What just happened? Netflix has reversed two consecutive quarters of declining subscriber numbers, adding more than double the number of predicted new subs between July and September. A lot of the credit is being given to a group of 80's kids, a notorious serial killer, and the king of dreams.

After years of sitting comfortably as the most successful streaming service in the world, Netflix's decade of sustained growth came to an end in Q1 when it recorded its first decline in subscribers—around 200,000—following a massive boost in users throughout the Covid-19 lockdowns.

It was the same story in the second quarter when almost a million subs decided to leave, though that figure was better than the two million Netflix predicted would cancel their subscriptions.

But the trend reversed in Q3. Netflix expected its slate of third-quarter shows would help it regain the million users lost during the previous quarter. This is likely one instance where the company will be happy it miscalculated: 2.4 million people joined the service over the last three months.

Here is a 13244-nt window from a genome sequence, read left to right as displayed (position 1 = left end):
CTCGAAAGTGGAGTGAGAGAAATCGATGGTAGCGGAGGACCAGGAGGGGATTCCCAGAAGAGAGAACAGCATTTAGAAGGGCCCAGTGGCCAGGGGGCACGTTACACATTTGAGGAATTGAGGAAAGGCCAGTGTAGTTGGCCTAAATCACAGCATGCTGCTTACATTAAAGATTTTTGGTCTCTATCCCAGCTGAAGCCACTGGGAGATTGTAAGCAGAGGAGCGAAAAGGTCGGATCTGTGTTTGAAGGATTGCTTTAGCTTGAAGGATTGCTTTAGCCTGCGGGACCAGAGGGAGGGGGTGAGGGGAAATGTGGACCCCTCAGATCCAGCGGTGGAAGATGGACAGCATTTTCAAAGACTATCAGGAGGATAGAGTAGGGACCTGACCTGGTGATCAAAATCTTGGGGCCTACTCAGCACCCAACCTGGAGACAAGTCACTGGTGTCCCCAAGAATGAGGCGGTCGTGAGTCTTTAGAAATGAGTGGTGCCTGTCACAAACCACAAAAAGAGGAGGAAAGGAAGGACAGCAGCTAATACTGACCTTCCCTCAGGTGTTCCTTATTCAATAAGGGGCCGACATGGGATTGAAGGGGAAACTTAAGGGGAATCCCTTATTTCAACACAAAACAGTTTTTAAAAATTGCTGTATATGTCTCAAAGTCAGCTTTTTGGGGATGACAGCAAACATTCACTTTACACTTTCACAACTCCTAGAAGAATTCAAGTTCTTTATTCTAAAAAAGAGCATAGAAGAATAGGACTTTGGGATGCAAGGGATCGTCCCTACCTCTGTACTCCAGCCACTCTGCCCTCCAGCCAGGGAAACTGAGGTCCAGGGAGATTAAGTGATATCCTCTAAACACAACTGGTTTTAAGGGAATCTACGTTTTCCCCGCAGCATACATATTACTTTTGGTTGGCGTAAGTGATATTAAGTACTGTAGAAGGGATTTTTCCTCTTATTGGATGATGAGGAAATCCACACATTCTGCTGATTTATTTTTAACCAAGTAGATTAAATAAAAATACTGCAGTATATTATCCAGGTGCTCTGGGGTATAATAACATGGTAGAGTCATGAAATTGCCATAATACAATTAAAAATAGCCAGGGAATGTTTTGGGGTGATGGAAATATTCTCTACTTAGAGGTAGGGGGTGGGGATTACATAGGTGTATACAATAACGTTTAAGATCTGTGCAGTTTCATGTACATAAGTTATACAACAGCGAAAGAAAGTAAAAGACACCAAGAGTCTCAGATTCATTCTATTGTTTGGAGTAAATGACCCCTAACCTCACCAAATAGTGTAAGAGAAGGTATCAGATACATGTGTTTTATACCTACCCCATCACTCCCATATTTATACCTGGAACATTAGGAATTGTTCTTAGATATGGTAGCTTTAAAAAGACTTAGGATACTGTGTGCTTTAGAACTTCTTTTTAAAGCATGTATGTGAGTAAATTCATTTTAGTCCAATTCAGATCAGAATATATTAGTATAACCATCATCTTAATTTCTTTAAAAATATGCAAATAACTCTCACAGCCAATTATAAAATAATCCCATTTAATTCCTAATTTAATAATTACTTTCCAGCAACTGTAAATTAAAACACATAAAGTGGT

Much of the credit for the new subs goes to Stranger Things. The hugely anticipated fourth season of the retro horror/sci-fi drama became only the second Netflix show after Squid Game to hit over one billion hours viewed.

Netflix's next massive hit was Sandman. The excellent adaptation of Neil Gaiman's graphic novels managed 198 million viewing hours in its first ten days. More recently, Dahmer – Monster: The Jeffrey Dahmer Story hit 300 million hours in its first full week of availability.

"After a challenging first half, we believe we're on a path to re-accelerate growth. The key is pleasing members," Netflix wrote in a letter to shareholders. "It's why we've always focused on winning the competition for viewing every day. When our series and movies excite our members, they tell their friends, and then more people watch, join and stay with us."

Netflix also took a shot at competitors such as Amazon Prime, Apple, and Disney Plus, noting that all its rivals are losing money while Netflix recorded a $5 billion to $6 billion annual operating profit.

There's good news for current Netflix subs: the streamer hinted that the strong quarter could see it boost spending on new content this year. Co-CEO Ted Sarandos said it would "revisit" the $17 billion figure that was previously announced.

Yesterday brought confirmation that Netflix will further crack down on password sharing with its new profile transfer tool, arriving just weeks before the ad-supported tier launches.